Variables Fast food (≥3 times/wk) Skipping breakfast (≥5 days/wk)2 Sweet drinks (≥3 times/day) Soft drinks (≥3 times/wk) Fruits (<1 times/wk) Caffeinated drinks (≥3 times/wk) Vegetables (<1 times/wk) Milk (<3 times/wk) Instant noodles (≥3 times/wk) Snacks (≥3 times/wk) Water (<3 times/day)
Total, n 313,689 218,009 121,385 75,442
Depression, past 12 mo 1.45 (1.42, 1.48) 1.22 (1.20, 1.25) 1.34 (1.32, 1.37) 1.33 (1.31, 1.36) 1.16 (1.13, 1.20) 1.20 (1.14, 1.27) 1.01 (0.98, 1.04) 2.04 (1.96, 2.13) 1.19 (1.15, 1.22) 1.35 (1.31, 1.40) 1.09 (1.05, 1.14)
Suicidal ideation, past 12 mo 1.13 (1.09, 1.16) 1.08 (1.05, 1.12) 1.13 (1.10, 1.16) 1.13 (1.10, 1.16) 1.24 (1.19, 1.30) 1.59 (1.51, 1.69) 1.36 (1.26, 1.46) 1.03 (0.98, 1.07) 1.21 (1.15, 1.27) 1.06 (1.01, 1.10) 1.03 (0.97, 1.09)
Suicide planning, past 12 mo 1.22 (1.16, 1.28) 1.15 (1.10, 1.20) 1.13 (1.08, 1.18) 1.17 (1.12, 1.23) 1.33 (1.25, 1.42) 2.02 (1.87, 2.18) 1.56 (1.41, 1.73) 1.05 (0.98, 1.12) 1.30 (1.21, 1.41) 1.10 (1.02, 1.17) 0.98 (0.89, 1.09)
Suicide attempt, past 12 mo 1.28 (1.20, 1.36) 1.28 (1.21, 1.35) 1.17 (1.11, 1.23) 1.37 (1.30, 1.45) 1.42 (1.32, 1.52) 2.15 (1.96, 2.36) 1.72 (1.53, 1.93) 1.07 (0.99, 1.16) 1.43 (1.30, 1.56) 1.10 (1.01, 1.20) 0.90 (0.79, 1.02)
Adolescents with Korean parents, n 308,764 214,948 119,794 73,746
Depression, past 12 mo 1.45 (1.42, 1.48) 1.22 (1.19, 1.24) 1.34 (1.32, 1.37) 1.33 (1.30, 1.36) 1.15 (1.12, 1.19) 1.20 (1.14, 1.27) 1.01 (0.98, 1.04) 2.03 (1.94, 2.12) 1.19 (1.15, 1.22) 1.35 (1.30, 1.40) 1.09 (1.04, 1.13)
Suicidal ideation, past 12 mo 1.12 (1.08, 1.16) 1.08 (1.05, 1.11) 1.13 (1.10, 1.16) 1.13 (1.10, 1.16) 1.24 (1.19, 1.29) 1.59 (1.50, 1.68) 1.35 (1.26, 1.45) 1.02 (0.98, 1.07) 1.20 (1.14, 1.26) 1.05 (1.01, 1.10) 1.03 (0.97, 1.10)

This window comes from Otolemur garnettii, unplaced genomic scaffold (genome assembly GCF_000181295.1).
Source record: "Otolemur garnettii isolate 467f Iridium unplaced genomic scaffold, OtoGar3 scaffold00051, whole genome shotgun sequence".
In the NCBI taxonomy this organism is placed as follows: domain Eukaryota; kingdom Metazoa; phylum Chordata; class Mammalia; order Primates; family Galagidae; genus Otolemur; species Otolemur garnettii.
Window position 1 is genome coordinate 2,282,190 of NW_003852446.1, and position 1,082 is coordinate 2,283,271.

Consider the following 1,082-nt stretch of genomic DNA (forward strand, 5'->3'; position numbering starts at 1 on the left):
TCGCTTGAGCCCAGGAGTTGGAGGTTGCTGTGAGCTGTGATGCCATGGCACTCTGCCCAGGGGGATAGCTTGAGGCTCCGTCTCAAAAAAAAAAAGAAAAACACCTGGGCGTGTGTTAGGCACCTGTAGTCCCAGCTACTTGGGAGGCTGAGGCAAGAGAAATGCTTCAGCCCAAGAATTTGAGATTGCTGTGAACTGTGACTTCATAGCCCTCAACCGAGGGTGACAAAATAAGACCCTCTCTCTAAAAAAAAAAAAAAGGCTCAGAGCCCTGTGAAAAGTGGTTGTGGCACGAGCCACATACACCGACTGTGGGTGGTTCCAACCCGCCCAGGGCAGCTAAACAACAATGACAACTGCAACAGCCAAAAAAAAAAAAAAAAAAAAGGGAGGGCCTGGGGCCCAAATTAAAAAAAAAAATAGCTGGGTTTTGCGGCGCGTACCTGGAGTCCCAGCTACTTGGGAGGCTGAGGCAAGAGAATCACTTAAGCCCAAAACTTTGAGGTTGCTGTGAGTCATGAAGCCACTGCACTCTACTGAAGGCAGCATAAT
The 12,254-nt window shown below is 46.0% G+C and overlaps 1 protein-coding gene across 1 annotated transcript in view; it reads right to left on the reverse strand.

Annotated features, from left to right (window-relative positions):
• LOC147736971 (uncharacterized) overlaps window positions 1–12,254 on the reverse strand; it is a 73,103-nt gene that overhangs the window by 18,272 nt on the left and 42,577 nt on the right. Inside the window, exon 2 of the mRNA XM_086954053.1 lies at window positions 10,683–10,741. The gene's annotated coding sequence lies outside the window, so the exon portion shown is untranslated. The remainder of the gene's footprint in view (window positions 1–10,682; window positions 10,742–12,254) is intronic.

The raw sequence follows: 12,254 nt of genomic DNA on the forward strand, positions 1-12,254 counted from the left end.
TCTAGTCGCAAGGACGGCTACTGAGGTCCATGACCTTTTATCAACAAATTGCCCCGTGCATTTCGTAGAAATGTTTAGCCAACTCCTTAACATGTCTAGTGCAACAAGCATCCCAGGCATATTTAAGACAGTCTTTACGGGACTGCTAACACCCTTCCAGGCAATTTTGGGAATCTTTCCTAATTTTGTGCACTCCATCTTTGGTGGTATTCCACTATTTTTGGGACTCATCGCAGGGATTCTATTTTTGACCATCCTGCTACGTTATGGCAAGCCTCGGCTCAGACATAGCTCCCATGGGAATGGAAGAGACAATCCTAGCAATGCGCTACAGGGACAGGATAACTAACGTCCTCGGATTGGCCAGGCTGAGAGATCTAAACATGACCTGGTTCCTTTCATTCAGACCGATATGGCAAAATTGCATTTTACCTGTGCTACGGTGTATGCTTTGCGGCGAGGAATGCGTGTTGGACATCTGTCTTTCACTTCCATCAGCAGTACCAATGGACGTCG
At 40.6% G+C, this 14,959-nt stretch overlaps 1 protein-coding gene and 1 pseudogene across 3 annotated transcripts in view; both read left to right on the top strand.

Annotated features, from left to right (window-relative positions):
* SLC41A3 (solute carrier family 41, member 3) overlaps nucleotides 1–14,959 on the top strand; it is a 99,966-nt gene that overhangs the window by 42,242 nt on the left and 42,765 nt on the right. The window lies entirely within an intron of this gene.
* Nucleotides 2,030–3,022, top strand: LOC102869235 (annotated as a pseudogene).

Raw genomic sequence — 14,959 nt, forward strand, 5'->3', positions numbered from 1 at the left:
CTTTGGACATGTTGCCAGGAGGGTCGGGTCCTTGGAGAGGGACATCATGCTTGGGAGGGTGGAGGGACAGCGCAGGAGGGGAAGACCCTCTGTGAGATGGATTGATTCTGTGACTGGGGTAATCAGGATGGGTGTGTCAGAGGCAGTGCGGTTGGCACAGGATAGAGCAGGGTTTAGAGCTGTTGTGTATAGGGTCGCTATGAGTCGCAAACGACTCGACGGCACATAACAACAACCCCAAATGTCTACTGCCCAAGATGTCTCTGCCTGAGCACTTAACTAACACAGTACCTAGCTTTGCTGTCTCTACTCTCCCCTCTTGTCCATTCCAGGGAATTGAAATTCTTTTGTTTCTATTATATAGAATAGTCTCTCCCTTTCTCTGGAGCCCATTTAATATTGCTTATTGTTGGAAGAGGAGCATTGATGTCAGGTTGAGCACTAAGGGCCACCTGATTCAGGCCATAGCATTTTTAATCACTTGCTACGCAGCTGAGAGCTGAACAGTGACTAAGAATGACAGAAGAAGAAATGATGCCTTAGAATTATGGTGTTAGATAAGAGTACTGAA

Suicide planning, past 12 mo 1.21 (1.15, 1.27) 1.14 (1.08, 1.19) 1.13 (1.08, 1.18) 1.16 (1.11, 1.22) 1.32 (1.24, 1.41) 2.00 (1.85, 2.16) 1.53 (1.38, 1.70) 1.04 (0.97, 1.11) 1.29 (1.20, 1.39) 1.09 (1.02, 1.17) 0.98 (0.89, 1.09)
Suicide attempt, past 12 mo 1.25 (1.17, 1.33) 1.26 (1.19, 1.33) 1.17 (1.11, 1.24) 1.35 (1.27, 1.42) 1.38 (1.28, 1.49) 2.09 (1.90, 2.30) 1.66 (1.47, 1.88) 1.05 (0.97, 1.14) 1.40 (1.27, 1.53) 1.09 (1.00, 1.19) 0.89 (0.79, 1.02)
Adolescents with immigrant parents, n 4,925 3,061 1,591 1,696
Depression, past 12 mo 1.51 (1.26, 1.80) 1.50 (1.27, 1.76) 1.34 (1.16, 1.55) 1.44 (1.24, 1.68) 1.55 (1.25, 1.94) 1.25 (0.83, 1.90) 1.15 (0.90, 1.47) 2.98 (2.21, 4.00) 1.11 (0.86, 1.43) 1.86 (1.42, 2.44) 1.53 (1.14, 2.06)
Suicidal ideation, past 12 mo 1.53 (1.19, 1.95) 1.42 (1.14, 1.76) 1.09 (0.81, 1.46) 1.12 (0.91, 1.39) 1.49 (1.13, 1.96) 1.78 (1.21, 2.60) 1.62 (0.98, 2.67) 1.19 (0.87, 1.63) 1.75 (1.21, 2.54) 1.07 (0.75, 1.51) 0.75 (0.49, 1.15)
Suicide planning, past 12 mo 1.65 (1.22, 2.24) 1.52 (1.12, 2.06) 1.30 (0.99, 1.70) 1.33 (1.00, 1.78) 1.71 (1.21, 2.41) 2.02 (1.31, 3.11) 2.40 (1.39, 4.14) 1.28 (0.83, 1.98) 1.42 (0.87, 2.34) 1.08 (0.69, 1.72) 0.82 (0.46, 1.46)
Suicide attempt, past 12 mo 2.23 (1.61, 3.09) 1.65 (1.18, 2.31) 1.04 (0.76, 1.41) 1.96 (1.43, 2.68) 2.32 (1.61, 3.35) 2.81 (1.77, 4.44) 2.63 (1.50, 4.60) 1.69 (1.09, 2.63) 2.15 (1.25, 3.69) 1.62 (0.96, 2.72) 1.04 (0.55, 1.94)

Values are presented as adjusted odds ratio (95% confidence interval).

1 Depression was adjusted for sex, school grade, socioeconomic status, academic achievement, and residential status; 3 Models were adjusted for sex, school grade, socioeconomic status, academic achievement, residential status, and experience of depressed mood in the past 12 months.

2 Uncarbonated, e.g., juice.

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Figure & Data